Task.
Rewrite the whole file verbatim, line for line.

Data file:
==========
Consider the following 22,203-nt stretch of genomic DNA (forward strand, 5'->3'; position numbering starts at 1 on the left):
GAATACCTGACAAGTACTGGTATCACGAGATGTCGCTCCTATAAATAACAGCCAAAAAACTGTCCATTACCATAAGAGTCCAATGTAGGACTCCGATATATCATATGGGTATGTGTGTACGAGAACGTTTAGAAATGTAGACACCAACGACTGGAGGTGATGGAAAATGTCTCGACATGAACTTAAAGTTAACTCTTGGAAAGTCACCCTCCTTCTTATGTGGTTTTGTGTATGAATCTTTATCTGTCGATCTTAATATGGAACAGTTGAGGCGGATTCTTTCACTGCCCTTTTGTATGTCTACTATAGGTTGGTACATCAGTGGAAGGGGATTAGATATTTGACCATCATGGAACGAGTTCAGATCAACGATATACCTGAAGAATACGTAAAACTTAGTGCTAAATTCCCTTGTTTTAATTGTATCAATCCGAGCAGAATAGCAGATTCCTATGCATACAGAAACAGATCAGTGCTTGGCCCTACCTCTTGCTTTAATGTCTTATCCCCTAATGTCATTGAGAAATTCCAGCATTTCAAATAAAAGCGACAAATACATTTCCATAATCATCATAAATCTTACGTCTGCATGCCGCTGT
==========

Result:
Consider the following 22,203-nt stretch of genomic DNA (forward strand, 5'->3'; position numbering starts at 1 on the left):
GAATACCTGACAAGTACTGGTATCACGAGATGTCGCTCCTATAAATAACAGCCAAAAAACTGTCCATTACCATAAGAGTCCAATGTAGGACTCCGATATATCATATGGGTATGTGTGTACGAGAACGTTTAGAAATGTAGACACCAACGACTGGAGGTGATGGAAAATGTCTCGACATGAACTTAAAGTTAACTCTTGGAAAGTCACCCTCCTTCTTATGTGGTTTTGTGTATGAATCTTTATCTGTCGATCTTAATATGGAACAGTTGAGGCGGATTCTTTCACTGCCCTTTTGTATGTCTACTATAGGTTGGTACATCAGTGGAAGGGGATTAGATATTTGACCATCATGGAACGAGTTCAGATCAACGATATACCTGAAGAATACGTAAAACTTAGTGCTAAATTCCCTTGTTTTAATTGTATCAATCCGAGCAGAATAGCAGATTCCTATGCATACAGAAACAGATCAGTGCTTGGCCCTACCTCTTGCTTTAATGTCTTATCCCCTAATGTCATTGAGAAATTCCAGCATTTCAAATAAAAGCGACAAATACATTTCCATAATCATCATAAATCTTACGTCTGCATGCCGCTGT